Caring for Your Parakeet AKA Budgie
The Budgie is one of the most popular Parakeet species. Besides being very fun and playful, it is hardy, easy to care for, and one of the most affordable types of Parakeets.
This is a basic outline on how to care for your Parakeet. Further reading, either in books or online, is recommended for a complete guide.
Parakeets are originally from Australia, with Budgies being one of the more well known and popular types. The name “Budgie” actually comes from the word "budgerigar" -- from the Aboriginal Australians, who knew of the bird for over 40,000 years before Europeans arrived on the continent.
The first known writings on the Budgie come to us from John Gould, who in 1865, wrote about the bird in his book “Birds of Australia”. Following this, the Budgie, originally a nomadic flock bird, became incredibly popular in Europe, leading us to today where the Budgie can be found in houses all over the world.
Originating in Australia, Budgies are most comfortable in warm climates, ranging between 69 and 88 degrees Fahrenheit. You will want to put the birdcage off the ground and in an area that is well lit, we recommend placing it in the main living area next to a wall.
Your budgie’s cage should be a minimum of 16 x 16 x 16 for one bird, so as to provide enough space for the bird to move around freely (your bird will get bored if they can’t have fun!). You should also allow your Budgie to get used to their new surroundings as well. We recommend covering the cage in the early evening the first few days before trying to handle the bird.
● Cage (minimum 16 x 16 x 16)
● Multiple Perches (rope, plastic, natural branch)
● Bird Food (treats, fruits, veggies)
● Toys (make sure to keep a rotation!)
● Cuttlebone or Mineral Block
Variety is key to a healthy diet for your Budgie. An ideal diet for the bird includes a rotation of seeds and pellets, a large amount of carbohydrates (like whole wheat bread, cooked rice, and pasta), a fair amount of fresh fruits and vegetables, and just a bit of protein, like eggs and well-cooked meat.
It is also vital to provide fresh water and food every day -- Budgies can starve to death if not fed every 48 hours.
On the flip side, your Budgie is lactose intolerant so milk products should be limited to very small amounts of hard cheese and yogurt. You should avoid any processed foods or anything high in fat, salt, sugar or MSG, as well as any fruits with large seeds. And of course, it should go without saying that alcohol should be kept far away from your bird.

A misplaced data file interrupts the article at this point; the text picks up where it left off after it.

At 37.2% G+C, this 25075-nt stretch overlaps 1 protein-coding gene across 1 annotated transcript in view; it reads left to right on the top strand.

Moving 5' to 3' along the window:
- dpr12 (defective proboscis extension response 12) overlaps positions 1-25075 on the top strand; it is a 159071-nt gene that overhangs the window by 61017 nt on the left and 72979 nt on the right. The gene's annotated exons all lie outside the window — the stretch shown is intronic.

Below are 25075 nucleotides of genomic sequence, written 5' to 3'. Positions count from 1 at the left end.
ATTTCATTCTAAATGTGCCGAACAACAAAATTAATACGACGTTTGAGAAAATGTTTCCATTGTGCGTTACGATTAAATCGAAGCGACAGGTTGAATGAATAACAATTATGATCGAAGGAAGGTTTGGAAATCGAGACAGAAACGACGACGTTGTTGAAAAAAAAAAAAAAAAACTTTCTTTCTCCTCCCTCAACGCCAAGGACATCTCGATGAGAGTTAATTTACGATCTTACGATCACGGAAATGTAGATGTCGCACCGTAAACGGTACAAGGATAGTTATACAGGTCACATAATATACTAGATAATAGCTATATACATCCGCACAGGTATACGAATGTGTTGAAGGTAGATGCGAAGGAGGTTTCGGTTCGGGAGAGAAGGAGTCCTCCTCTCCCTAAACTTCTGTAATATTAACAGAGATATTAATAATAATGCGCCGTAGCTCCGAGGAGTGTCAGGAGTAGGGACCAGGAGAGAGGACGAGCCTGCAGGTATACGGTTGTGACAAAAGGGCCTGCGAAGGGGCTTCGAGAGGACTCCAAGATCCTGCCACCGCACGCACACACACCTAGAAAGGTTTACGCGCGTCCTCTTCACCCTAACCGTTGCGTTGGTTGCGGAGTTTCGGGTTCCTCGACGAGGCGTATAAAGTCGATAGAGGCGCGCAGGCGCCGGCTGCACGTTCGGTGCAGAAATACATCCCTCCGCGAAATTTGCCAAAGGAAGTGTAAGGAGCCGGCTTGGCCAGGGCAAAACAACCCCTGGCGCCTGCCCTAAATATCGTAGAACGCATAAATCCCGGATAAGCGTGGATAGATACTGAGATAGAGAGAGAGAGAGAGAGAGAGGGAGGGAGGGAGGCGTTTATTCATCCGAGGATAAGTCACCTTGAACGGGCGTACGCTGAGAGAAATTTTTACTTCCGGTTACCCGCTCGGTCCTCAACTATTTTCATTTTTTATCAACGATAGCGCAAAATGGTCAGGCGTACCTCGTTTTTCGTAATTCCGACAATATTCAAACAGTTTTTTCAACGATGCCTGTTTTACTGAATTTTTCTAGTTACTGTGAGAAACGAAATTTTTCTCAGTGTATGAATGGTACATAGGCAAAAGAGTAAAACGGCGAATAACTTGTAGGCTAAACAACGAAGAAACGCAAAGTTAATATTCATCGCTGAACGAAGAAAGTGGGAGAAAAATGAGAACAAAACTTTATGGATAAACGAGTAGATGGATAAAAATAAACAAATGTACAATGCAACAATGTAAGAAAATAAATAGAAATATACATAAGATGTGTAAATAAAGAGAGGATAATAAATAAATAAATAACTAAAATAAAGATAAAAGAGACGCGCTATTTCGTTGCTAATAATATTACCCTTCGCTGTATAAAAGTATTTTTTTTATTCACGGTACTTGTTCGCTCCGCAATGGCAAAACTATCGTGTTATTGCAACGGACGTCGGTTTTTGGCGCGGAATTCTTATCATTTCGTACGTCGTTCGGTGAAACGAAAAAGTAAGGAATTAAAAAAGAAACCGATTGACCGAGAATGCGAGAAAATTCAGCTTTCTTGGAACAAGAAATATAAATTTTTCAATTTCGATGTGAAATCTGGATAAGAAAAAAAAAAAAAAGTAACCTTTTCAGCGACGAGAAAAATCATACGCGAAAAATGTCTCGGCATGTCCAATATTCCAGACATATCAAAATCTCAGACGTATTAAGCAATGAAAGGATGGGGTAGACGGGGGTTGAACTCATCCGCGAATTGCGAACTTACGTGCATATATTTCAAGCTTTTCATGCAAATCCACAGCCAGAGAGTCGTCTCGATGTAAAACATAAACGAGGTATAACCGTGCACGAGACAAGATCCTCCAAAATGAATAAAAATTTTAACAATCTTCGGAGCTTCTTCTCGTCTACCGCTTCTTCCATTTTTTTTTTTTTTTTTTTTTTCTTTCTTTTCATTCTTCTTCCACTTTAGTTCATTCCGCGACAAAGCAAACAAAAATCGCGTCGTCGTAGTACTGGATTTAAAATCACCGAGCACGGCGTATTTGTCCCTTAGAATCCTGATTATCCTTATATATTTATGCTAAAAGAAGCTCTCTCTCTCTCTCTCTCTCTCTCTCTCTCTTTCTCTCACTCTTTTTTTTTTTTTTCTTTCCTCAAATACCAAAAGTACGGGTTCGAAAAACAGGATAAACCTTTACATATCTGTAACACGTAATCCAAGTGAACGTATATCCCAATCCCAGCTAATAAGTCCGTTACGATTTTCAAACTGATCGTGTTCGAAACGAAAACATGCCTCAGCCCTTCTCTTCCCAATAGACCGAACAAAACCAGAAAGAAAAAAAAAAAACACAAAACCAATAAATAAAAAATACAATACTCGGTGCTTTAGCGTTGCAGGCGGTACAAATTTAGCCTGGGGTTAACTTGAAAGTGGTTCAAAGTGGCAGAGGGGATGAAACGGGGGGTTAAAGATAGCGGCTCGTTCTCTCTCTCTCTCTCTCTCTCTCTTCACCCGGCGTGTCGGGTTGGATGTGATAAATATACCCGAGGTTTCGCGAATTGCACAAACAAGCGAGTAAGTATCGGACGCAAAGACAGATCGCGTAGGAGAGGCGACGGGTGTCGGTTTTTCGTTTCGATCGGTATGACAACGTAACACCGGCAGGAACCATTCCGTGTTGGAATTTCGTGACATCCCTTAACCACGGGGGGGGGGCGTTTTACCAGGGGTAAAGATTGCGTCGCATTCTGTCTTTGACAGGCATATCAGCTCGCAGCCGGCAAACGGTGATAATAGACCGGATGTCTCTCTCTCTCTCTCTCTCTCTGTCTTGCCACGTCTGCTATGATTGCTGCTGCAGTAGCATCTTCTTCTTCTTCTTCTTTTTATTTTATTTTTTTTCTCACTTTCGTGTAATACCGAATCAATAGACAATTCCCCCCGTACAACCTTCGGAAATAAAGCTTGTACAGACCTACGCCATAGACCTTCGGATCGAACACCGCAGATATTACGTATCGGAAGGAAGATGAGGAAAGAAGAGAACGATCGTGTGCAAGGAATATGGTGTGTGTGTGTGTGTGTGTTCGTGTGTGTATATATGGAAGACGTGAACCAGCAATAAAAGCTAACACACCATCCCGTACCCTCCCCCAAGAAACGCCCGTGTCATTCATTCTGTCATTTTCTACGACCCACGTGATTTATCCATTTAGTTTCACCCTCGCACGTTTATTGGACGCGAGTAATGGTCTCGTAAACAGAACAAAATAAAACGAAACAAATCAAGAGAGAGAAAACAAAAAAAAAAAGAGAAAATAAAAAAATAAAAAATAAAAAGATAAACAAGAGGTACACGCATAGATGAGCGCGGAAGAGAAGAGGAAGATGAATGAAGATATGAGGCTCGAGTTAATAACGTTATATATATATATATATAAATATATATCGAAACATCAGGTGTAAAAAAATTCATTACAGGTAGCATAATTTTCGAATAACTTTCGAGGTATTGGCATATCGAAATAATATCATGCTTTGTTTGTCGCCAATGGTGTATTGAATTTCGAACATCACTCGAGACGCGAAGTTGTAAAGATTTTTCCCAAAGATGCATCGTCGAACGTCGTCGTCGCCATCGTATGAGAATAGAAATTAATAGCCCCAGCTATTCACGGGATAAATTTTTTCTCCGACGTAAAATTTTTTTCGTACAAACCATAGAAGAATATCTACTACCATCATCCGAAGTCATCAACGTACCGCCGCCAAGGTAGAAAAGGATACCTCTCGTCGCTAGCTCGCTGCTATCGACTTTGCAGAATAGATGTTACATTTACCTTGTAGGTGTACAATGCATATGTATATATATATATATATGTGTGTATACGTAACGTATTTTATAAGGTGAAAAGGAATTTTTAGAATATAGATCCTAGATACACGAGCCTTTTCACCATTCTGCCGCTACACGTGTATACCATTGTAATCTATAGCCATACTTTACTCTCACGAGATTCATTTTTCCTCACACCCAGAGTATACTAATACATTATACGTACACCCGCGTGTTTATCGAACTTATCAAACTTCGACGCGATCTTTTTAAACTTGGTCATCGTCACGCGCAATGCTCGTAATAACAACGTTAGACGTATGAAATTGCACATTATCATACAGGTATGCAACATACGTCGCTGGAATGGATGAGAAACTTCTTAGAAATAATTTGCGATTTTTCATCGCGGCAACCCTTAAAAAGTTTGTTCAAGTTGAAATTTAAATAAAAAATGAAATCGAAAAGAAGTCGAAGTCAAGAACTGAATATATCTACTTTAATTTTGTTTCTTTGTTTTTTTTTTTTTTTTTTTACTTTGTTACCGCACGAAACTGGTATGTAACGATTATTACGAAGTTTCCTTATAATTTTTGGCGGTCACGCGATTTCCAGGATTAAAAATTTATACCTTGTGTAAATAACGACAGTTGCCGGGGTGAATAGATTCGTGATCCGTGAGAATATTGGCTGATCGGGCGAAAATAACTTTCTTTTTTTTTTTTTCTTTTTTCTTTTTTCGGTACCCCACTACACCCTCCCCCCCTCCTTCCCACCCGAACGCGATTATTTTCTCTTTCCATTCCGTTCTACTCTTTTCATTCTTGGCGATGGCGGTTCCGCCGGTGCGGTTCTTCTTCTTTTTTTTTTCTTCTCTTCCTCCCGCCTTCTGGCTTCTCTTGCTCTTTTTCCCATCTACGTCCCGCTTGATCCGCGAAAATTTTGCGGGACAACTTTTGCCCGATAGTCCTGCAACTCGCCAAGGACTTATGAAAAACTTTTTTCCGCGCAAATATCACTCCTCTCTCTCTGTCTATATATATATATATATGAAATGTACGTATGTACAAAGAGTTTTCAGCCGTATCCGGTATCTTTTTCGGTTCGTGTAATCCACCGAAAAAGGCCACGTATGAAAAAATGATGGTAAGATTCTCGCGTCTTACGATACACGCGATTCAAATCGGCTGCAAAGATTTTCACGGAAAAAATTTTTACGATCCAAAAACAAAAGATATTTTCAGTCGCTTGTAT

Your bird’s health can be a very tricky thing as they’re designed to hide any signs of illness. Due to this, illness will often show itself in the Budgie’s behavior before any physical signs are discernible. Unwell birds may lose their desire to eat or drink, appear to be sleeping a lot, listless or lacking in energy.
Below we’ll give you a list of sure-fire signs that your bird is healthy and happy, but if your bird is missing more than a few of these, then it might be time to visit the vet.
● Your Budgie is active
● Your bird’s stool isn’t watery or sticking to the bird’s bottom
● Your bird’s beak and nails are not too long or too short
● Check the breastbone -- if you feel fat then your Budgie is overweight, but if the bone is very pronounced, your Budgie is underweight.
● Your bird’s breathing is normal -- if it is breathing heavily or there are audible clicks and squeaks, there may be a problem.
Do’s & Dont's
● Do play with your bird often
● Don’t touch or pet your bird too heavily, as they are very sensitive
● Do feed your bird a variety of healthy foods
● Don’t overfeed them, as Budgies may gain weight very easily
● Do give your birds lots of opportunities to rest so they remain friendly
● Don’t keep your bird in a cold or dark area, as they need heat and light
● Budgies can register 150 images per second. Humans can only register 16.
● Budgies can count to three and rotate their heads 180 degrees.
● Budgies can store sound sequences in their head and have been known to learn approximately 100 words.
● Male parakeets are more likely than female parakeets to talk or whistle.
The information provided here is meant to be a fun and insightful summary of the animal. By no means is it a comprehensive or exhaustive list and should not be treated as such. Always be sure to do your own research and consult experts such as veterinarians before making any decisions on your bird’s health.